Budget & Tax
Ray Carter | December 22, 2023
With surging state revenue, Stitt, McCall push for tax cuts
Oklahoma lawmakers will have nearly $457.9 million more to spend in the 2024 legislative session than in the 2023 session, providing around $11 billion in recurring revenue to appropriate, according to figures certified this week by the State Board of Equalization.
At the same time, the Oklahoma state government maintains historic levels of savings for any potential future downturn.
Gov. Kevin Stitt said those conditions make a tax cut easily achievable in the 2024 legislative session.
“Revenue has gone up again. We’re $457 million up,” Stitt said. “A quarter-of-point tax cut, year one, is about $88 million; year two is about $250 (million). So we need to do a quarter-of-a-point back to the consumer.”
In recent months, Stitt has called for reducing Oklahoma’s top personal income-tax rate from the current rate of 4.75 percent and putting the tax on the path to gradual elimination by using growth revenue to offset rate reductions in future years.
A recent poll showed that Oklahomans overwhelmingly support cutting the state income tax and gradually eliminating the tax.
According to the survey, conducted by WPA Intelligence (WPAi) on behalf of the Oklahoma Council of Public Affairs (OCPA) and Americans for Prosperity (AFP), 65 percent of Oklahoma voters support cutting the state income tax, while only 22 percent oppose income-tax cuts.
The survey also found that 67 percent of voters support the elimination of Oklahoma’s income tax.
Earlier this year, Stitt’s office announced that state government was poised to have $4.82 billion in combined savings in the state’s Constitutional Reserve Fund, Revenue Stabilization Fund, Federal Medical Assistance Percentage (FMAP) Rate Preservation Fund, unspent reserves from prior years, and projected additional deposits to two of those funds.
House Speaker Charles McCall, R-Atoka, has also called for tax cuts and has already filed several bills to cut taxes in the 2024 session, which begins in February.
“Everyday Oklahomans continue to feel the effects of destructive federal economic policies on their wallet, and they desperately need relief,” McCall said. “The House has passed numerous tax cut bills to the Senate during multiple regular and special sessions throughout the last three years, and these new bills represent our latest attempt to get meaningful tax cuts passed and to the governor’s desk. Our state is in a strong position both economically and in regards to savings, so now is the perfect time to pass tax cuts and let the citizens of Oklahoma keep more of their hard-earned money.”
Among the measures filed by McCall is House Bill 2949, which would provide for a flat income-tax rate of 4.25 percent effective Jan. 1, 2024, and House Bill 2950, which would lower the rate to 4.5 percent.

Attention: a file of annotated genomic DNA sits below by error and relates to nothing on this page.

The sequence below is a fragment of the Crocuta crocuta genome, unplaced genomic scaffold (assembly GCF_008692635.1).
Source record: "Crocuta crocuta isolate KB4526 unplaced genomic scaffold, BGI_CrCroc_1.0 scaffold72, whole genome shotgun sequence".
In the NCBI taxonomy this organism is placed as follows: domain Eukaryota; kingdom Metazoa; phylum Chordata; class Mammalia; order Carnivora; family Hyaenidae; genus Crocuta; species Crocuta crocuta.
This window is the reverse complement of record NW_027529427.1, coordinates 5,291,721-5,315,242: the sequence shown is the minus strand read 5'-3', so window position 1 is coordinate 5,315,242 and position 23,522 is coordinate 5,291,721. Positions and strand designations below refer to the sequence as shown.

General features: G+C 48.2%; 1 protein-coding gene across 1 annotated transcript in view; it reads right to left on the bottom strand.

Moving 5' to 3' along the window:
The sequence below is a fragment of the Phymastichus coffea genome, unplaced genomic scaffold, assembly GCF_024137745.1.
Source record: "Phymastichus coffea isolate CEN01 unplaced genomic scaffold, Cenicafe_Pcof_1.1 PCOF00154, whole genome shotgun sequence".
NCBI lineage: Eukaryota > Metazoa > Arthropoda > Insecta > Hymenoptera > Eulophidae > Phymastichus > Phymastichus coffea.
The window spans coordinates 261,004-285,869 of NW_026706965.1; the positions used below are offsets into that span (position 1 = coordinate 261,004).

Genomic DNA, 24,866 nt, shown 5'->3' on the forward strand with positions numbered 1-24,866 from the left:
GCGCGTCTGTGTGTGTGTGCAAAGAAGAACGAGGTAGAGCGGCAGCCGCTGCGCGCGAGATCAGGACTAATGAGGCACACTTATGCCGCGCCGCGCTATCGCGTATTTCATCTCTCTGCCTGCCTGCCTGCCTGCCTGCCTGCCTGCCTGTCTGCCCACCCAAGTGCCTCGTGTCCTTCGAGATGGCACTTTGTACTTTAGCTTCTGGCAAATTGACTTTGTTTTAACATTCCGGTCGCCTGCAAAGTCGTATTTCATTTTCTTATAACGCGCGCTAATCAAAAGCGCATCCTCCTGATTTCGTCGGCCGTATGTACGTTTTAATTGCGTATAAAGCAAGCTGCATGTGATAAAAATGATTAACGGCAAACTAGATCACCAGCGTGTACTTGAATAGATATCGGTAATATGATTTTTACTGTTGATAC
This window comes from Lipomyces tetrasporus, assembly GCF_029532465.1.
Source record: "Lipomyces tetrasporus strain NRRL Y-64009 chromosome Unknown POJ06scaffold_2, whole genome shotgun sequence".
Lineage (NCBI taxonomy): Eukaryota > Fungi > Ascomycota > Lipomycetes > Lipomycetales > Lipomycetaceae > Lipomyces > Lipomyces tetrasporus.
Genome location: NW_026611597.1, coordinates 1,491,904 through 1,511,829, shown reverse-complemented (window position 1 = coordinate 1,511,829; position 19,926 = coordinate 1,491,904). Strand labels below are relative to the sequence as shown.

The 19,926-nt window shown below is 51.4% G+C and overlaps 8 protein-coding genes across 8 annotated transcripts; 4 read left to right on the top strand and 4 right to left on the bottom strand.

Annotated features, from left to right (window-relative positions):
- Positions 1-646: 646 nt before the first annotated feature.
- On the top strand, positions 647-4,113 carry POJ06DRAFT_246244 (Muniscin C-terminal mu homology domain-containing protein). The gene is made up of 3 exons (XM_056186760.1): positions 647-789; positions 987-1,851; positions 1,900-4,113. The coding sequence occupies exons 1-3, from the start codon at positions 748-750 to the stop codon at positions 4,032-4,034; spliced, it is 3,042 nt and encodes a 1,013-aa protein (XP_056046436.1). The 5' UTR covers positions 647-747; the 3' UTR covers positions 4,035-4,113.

In addition to cutting taxes, the governor said he wants to keep a tight rein on state spending in 2024.
“I’m literally for flat budgets,” Stitt said. “I don’t want to grow the government, right? So when I think about the actual recurring expenses, that needs to stay flat.”
The governor said he is open to discussions about appropriating money for “one time” expenditures but noted that nearly $2 billion was spent on one-time items in the most recent state budget, and that figure doesn’t include billions in federal American Rescue Plan Act (ARPA) funds that government agencies received.
“I just think it’s really important that we continue to slow the growth of government and have an efficient government,” Stitt said.
The governor noted that tax cuts provide significant statewide benefit through increased economic activity, which ultimately produces more tax revenue for the state.
“When you take $250 million out of this (state government) budget right here, it doesn’t leave and disappear,” Stitt said. “It just stays in your pocket, and they get to spend it and they get to go to restaurants and buy their kids a bicycle and go spend more money at the grocery store and go on vacation. The money is still in the economy, which basically still turns. That’s why we have these record revenues continue to go up is because we are a business-friendly climate right now, and I just think we want to keep that going.”
Director, Center for Independent Journalism
Ray Carter is the director of OCPA’s Center for Independent Journalism. He has two decades of experience in journalism and communications. He previously served as senior Capitol reporter for The Journal Record, media director for the Oklahoma House of Representatives, and chief editorial writer at The Oklahoman. As a reporter for The Journal Record, Carter received 12 Carl Rogan Awards in four years—including awards for investigative reporting, general news reporting, feature writing, spot news reporting, business reporting, and sports reporting. While at The Oklahoman, he was the recipient of several awards, including first place in the editorial writing category of the Associated Press/Oklahoma News Executives Carl Rogan Memorial News Excellence Competition for an editorial on the history of racism in the Oklahoma legislature.